COCA Arts Education: "SAIL students create fashion show with reclaimed materials"
By: Amanda Karioth Thompson
Every second, the equivalent of one garbage truck of clothing is burned or dumped in the landfill. Textile dyeing is the second largest polluter of water, after agriculture. Polyester garments shed microfibers in the wash that pass into our waterways and harm aquatic life.
The negative ecological effects of the fashion industry are numerous and, in an effort to address them, many designers are going green.
There is a global trend towards sustainable fashion. Brands as recognizable as Adidas and Nike have committed to reducing the use of natural resources and are instead using reclaimed plastics. New lines of sunglasses, shoes and even wedding gowns are being created from shoreline and ocean waste.
Students at SAIL high school are getting involved by exploring how to create stylish designs from an array of recycled materials.
Rosa Cefalu, fiber arts teacher at SAIL, initiated a fashion show last year to showcase her students’ creations. Expanding on the success of the inaugural event, she encouraged her emerging designers to consider possible themes for this year’s show.
They were inspired by the unconventional materials challenge from the reality television series “Project Runway” and they were moved to create fashion with a conscience.
“This year we decided to use recycled materials. We reached out to the community and we were overwhelmed with stuff. My classroom was full of cardboard boxes, bottle caps, those mesh bags that oranges come in and every possible thing you can think of,” said Cefalu who teamed up with Sheri Nilles, one of SAIL’s art teachers.
Nilles’ students used the same materials to create sculptures of endangered animals which were displayed during the fashion show.
To give her fiber art students some context, Cefalu introduced them to designers who are working in similar ways. “We looked at other artists who make entire gowns out of recycled materials. One of them pulled and used all the things that were recyclable out of one garbage truck. It was surprising to see all the things that shouldn’t have been in there.”
Students felt free to explore and experiment with the recycled materials which allowed for more innovative designs. “They weren’t worried about ruining the materials,” noted Cefalu. “They get really nervous about taking fabric out of the closet even though it’s all donated. I try to remind them that my classroom is made for mistakes. You’re not going to be great at this right away. You have to learn and practice. They feel a little more comfortable with the recycled materials.”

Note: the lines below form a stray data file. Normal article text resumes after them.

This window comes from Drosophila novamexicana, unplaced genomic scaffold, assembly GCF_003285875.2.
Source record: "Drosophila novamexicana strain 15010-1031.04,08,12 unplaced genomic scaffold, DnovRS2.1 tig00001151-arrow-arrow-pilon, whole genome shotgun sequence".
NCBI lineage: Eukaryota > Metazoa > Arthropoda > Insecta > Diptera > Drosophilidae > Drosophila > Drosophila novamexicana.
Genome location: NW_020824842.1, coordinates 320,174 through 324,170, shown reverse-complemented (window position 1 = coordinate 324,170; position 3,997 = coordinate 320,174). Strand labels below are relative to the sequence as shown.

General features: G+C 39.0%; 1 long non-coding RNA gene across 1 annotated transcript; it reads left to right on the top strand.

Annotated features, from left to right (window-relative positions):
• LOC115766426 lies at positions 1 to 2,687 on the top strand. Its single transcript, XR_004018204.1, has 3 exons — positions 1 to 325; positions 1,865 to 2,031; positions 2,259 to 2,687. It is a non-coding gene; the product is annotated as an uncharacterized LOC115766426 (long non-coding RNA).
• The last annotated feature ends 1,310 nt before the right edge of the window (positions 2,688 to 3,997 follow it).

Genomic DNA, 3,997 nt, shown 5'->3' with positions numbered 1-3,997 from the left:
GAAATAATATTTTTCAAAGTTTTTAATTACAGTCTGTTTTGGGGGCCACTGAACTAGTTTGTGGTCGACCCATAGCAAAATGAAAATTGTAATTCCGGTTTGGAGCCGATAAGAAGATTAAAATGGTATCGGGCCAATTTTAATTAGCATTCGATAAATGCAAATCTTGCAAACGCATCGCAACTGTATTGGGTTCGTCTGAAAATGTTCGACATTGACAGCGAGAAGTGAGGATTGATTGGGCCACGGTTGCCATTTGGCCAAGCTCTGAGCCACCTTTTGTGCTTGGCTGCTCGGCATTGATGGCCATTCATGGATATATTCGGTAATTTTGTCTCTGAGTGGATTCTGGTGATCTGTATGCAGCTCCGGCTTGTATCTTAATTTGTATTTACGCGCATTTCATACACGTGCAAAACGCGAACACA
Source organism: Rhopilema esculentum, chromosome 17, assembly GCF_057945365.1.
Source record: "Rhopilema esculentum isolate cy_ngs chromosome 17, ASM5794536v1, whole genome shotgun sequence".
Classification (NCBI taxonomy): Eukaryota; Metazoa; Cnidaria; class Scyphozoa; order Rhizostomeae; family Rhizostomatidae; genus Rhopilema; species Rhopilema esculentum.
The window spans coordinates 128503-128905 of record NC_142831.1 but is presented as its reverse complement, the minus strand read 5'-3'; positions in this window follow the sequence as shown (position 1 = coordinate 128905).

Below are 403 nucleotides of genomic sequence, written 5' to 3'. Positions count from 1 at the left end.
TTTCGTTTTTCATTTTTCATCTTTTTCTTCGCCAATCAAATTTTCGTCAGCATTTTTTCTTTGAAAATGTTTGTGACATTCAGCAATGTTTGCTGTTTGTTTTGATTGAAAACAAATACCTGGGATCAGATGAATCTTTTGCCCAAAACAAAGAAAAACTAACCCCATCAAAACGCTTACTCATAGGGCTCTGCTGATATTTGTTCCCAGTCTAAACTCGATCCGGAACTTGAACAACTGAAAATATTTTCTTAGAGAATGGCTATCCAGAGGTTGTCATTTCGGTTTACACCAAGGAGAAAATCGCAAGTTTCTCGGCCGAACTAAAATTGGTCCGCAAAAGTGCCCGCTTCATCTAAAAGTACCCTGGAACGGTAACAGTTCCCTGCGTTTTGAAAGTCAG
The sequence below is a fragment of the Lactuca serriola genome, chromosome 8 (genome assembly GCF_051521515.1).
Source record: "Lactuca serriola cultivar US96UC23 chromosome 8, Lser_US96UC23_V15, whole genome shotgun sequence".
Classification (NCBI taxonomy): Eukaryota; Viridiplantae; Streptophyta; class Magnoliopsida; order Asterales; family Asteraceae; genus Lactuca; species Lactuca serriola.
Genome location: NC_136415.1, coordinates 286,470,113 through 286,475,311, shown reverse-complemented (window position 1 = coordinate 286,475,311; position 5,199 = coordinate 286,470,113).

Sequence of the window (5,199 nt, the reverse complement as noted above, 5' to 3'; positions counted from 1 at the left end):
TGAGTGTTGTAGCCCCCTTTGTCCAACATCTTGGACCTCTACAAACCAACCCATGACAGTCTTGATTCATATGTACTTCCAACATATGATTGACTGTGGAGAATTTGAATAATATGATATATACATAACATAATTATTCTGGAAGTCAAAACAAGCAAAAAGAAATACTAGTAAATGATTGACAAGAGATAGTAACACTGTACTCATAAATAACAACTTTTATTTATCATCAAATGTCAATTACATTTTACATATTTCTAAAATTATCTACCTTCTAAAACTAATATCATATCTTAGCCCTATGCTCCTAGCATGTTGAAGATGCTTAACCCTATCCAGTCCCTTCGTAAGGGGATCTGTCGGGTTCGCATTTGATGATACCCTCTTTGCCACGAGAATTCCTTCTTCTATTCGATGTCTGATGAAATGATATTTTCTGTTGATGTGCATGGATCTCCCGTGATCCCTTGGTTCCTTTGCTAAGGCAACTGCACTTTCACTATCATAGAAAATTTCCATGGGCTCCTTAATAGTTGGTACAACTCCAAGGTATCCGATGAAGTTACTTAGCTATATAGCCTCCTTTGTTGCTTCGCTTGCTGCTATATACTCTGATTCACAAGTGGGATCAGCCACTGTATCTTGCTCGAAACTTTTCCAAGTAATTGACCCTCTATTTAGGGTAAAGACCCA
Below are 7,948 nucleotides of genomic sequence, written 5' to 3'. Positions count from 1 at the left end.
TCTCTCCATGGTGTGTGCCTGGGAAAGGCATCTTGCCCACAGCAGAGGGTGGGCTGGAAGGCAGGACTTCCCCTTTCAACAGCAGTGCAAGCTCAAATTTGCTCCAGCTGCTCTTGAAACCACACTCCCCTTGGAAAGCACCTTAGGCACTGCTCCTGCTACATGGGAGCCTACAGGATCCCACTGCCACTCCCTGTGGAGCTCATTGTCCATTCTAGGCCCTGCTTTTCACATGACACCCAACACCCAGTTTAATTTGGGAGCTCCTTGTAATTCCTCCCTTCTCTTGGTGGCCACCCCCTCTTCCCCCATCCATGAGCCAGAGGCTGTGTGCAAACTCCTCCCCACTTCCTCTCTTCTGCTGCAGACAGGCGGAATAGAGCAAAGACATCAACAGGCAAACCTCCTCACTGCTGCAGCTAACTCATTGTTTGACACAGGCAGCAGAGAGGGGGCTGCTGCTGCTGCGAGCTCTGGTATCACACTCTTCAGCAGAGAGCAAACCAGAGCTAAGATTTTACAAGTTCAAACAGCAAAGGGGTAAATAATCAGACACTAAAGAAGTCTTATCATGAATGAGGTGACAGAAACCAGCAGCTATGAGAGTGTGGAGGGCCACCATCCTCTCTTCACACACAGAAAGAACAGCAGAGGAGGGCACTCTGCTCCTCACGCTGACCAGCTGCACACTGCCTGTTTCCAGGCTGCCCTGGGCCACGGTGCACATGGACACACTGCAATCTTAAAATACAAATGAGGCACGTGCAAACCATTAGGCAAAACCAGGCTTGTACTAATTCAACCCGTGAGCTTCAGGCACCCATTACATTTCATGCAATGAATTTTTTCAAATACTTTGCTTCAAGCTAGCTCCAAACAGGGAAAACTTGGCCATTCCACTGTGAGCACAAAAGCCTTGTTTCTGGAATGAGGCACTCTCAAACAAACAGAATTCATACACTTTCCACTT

Though students were eager to use new media in their creations, they were faced with conceptual and construction issues that required creative problem-solving skills. “I had a lot of challenges,” admitted 12th grader Theresa Hume. “There was the challenge of getting my ideas out and also the physical challenge of sewing and making my ideas a reality. I had to find a way to turn it into an outfit and make it wearable.”
Theresa upcycled an old dress that she restructured into a skirt. “I made the shirt from a party tablecloth and some mesh. I found these caps to something and thought they’d make cool accents. I try to find ways to reuse my old clothes but I never actually took stuff right out of the recycling and tried to make a garment. It’s something I’ve learned I can do” she said.
Kaleb Murphy, also has experience upcycling. The 11th grader said “I reuse a lot of old clothes. I take my dad’s clothes and I alter them to fit me. I’ll do that for other friends too.” Kaleb worked with a partner to create a theatrical wizard ensemble complete with a dramatically oversized hat.
“We cut the big brim out of cardboard and reinforced it with wire and built the frame. Then we did a lot of layers of paper mache with newspaper so it would stand on its own. The capelet is made from plastic bags.” Kaleb hopes to refine his design skills beyond high school and said, “I’m planning to go into textiles and professional costuming.”
To some, the fashion industry can feel frivolous or shallow, but it has substantial cultural, social, economic and environmental impact. By engaging her students in the process and introducing them to the scale on which the planet produces fashion, Cefalu is inspiring them to think critically and be creative.
“I just want my students to not be afraid to try things and make stuff. If you can pull in materials that you don’t have to buy, you’re reusing things and helping the environment as well as getting to feature your creative side. That’s really great.”
Amanda Karioth Thompson is the Interim Executive Director for the Council on Culture & Arts. COCA is the capital area’s umbrella agency for arts and culture (www.tallahasseearts.org